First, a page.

Rob wants to show how love wins (duh!) He wants to champion’s God’s grace and overcoming love. In doing so however, he seems to make the same missteps of the ideas he deconstructs. I hate to use this word, but the book seemed, in a word, REDUCTIONISTIC. There were lots and lots of notes on my Kindle version that begin with “yeah, but…” Rob has explicitly denied being a “universalist” (one who believes that everyone eventually ends up ‘in heaven’ regardless of their connection to Christ). But I honestly don’t see where else he is going. Again, this is a “ROB BELL-BOOK” – those of you who have read Rob’s books know what I mean. I wasn’t expecting Scot McKnight or John Piper. Nonetheless, having read the book, I’m not sure what Rob concludes about the whole issue of Eternal Destiny. If you’ve read C.S. Lewis’s The Great Divorce (if you haven’t, go do so… NOW! Seriously, NOW!), you will recognize a few themes that have influenced Rob. But it’s like Rob takes them one step farther.
I would also like to have Rob discuss in greater detail the particularity of Christ, the gospel and atonement. He teases us a little, but he doesn’t work this out enough, at least to my satisfaction. I’m sure a lot of Rob’s critics will conclude that he is dangerously inclusivistic (I mean this in the theological sense). But I’m not sure where Rob actually lands. This is true in several places and is my general frustration with Love Wins.
Finally, let me touch on one specific contention I had with LW. Rob talks about the various ways in which the cross and salvation are described in the New Testament, i.e. redemption, reconciliation, atonement, Christus Victor, etc. He goes on to say…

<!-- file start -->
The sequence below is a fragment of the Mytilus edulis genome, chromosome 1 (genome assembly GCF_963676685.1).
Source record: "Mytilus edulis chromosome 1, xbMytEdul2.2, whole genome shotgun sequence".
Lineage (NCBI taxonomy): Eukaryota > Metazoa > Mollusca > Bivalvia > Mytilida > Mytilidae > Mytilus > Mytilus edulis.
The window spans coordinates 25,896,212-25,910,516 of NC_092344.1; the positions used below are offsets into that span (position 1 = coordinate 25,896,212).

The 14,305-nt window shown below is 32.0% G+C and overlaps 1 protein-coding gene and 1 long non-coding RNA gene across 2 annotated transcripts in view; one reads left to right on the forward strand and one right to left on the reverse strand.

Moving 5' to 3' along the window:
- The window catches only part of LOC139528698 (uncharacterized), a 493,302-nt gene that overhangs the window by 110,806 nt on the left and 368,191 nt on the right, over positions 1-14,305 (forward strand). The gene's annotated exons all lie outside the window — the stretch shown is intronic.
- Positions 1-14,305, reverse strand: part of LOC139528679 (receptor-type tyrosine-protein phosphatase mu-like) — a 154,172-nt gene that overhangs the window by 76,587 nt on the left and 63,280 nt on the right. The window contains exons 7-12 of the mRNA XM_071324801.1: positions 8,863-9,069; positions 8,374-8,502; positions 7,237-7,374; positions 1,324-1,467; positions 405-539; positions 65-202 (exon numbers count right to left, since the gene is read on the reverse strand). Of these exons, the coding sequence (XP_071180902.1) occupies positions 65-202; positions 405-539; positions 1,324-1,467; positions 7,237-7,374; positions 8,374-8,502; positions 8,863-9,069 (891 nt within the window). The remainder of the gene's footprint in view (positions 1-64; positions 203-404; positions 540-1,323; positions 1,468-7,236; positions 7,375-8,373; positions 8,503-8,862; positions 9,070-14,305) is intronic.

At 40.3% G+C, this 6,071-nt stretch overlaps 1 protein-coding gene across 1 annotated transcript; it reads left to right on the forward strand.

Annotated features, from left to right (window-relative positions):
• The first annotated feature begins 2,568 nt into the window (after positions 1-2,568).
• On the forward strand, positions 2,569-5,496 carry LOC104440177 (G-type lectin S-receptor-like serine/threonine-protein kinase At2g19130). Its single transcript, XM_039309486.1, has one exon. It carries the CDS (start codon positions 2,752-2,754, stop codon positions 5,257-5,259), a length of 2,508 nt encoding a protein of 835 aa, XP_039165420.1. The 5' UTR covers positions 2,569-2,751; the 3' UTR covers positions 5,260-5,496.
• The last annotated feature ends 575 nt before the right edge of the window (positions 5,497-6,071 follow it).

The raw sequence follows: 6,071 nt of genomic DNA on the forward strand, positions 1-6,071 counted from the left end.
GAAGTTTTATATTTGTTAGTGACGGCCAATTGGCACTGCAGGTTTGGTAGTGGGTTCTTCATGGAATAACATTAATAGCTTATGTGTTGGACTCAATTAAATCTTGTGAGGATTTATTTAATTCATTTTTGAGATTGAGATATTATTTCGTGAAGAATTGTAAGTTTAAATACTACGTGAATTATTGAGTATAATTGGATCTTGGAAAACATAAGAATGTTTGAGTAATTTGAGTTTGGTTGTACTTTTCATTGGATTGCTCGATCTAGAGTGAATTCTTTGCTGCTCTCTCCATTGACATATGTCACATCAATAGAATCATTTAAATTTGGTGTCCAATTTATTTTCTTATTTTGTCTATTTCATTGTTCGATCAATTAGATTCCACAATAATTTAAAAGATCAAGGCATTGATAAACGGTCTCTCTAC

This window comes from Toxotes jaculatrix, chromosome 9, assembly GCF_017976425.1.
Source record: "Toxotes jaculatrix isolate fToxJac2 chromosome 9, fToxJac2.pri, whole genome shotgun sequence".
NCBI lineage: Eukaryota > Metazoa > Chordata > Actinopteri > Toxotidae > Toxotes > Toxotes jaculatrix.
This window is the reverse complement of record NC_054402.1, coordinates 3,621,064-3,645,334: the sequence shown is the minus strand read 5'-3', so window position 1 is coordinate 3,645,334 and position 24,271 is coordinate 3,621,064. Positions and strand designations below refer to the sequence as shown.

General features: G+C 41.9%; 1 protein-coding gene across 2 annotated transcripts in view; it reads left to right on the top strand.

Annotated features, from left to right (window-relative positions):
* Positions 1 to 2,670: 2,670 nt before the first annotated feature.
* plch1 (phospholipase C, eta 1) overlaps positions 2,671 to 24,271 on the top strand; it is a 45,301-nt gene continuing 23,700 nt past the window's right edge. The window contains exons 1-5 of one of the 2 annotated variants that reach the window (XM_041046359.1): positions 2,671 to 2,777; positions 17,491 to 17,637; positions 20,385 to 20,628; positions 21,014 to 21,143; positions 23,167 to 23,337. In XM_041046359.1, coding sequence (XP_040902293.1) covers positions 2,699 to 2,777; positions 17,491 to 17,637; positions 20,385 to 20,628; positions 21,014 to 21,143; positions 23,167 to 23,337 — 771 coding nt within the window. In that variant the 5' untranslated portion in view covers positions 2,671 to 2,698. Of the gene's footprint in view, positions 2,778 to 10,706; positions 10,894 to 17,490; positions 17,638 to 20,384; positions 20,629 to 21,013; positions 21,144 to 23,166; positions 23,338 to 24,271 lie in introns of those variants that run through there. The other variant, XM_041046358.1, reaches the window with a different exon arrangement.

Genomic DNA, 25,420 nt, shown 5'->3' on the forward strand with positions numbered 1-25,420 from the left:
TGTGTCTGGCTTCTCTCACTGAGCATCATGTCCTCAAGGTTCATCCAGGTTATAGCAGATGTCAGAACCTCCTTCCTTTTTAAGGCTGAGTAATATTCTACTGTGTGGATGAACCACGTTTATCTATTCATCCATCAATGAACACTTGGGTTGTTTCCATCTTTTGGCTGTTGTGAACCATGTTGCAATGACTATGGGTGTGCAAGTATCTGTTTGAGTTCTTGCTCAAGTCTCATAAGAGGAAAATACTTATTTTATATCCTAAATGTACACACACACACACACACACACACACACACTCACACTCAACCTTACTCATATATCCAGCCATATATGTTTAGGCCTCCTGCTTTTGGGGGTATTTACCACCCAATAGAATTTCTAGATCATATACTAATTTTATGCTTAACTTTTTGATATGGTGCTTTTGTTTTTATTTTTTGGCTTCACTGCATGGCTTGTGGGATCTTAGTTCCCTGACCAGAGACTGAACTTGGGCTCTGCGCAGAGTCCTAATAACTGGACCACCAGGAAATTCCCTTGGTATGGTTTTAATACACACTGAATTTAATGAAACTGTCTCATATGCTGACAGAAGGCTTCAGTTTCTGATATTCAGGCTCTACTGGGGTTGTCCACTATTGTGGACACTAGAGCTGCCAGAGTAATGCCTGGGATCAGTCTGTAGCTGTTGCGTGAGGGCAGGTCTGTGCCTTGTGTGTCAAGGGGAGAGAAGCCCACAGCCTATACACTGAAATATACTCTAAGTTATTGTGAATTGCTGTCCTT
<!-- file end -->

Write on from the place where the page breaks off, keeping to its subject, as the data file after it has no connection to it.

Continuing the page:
“It’s like this…”
“It’s like that…”
The point, then isn’t to narrow it to one particular metaphor, image, explanation or mechanism. Toe elevate one over the other to insist that there is a “correct” or right” one is to miss the brilliant, creative work these first Christians were doing when they used these images and metaphors.
Hmmm. No me gusta the “M” word.
The authoritative dictionary that came with my Mac says a metaphor is.
a figure of speech in which a word or phrase is applied to an object or action to which it is not literally applicable
The problem is that none of these are metaphors. They were realities. For example:
• Blood was shed
• Christ was a sacrifice
• We were reconciled to God
• Evil was defeated
Yes, they explained these in ways that connected with first century worldview and culture. But they were explaining very real things. Now, understanding those realities, getting a fresh look at them, I’m all over that, but it’s not like we are free to dismiss these as metaphors, drop the ones we deem currently irrelevant. I agree that the gospel is bigger than an explanation of the “penal substitution” theory of the atonement. But the whole “these things are symbols and metaphors” deal has been tried and found wanting.
Here are a few quick thoughts to conclude – they are more my thoughts than reflections on Rob’s book:
√ We NEED to ask these questions. We need a good answer to the questions that start with “you mean to tell me that…”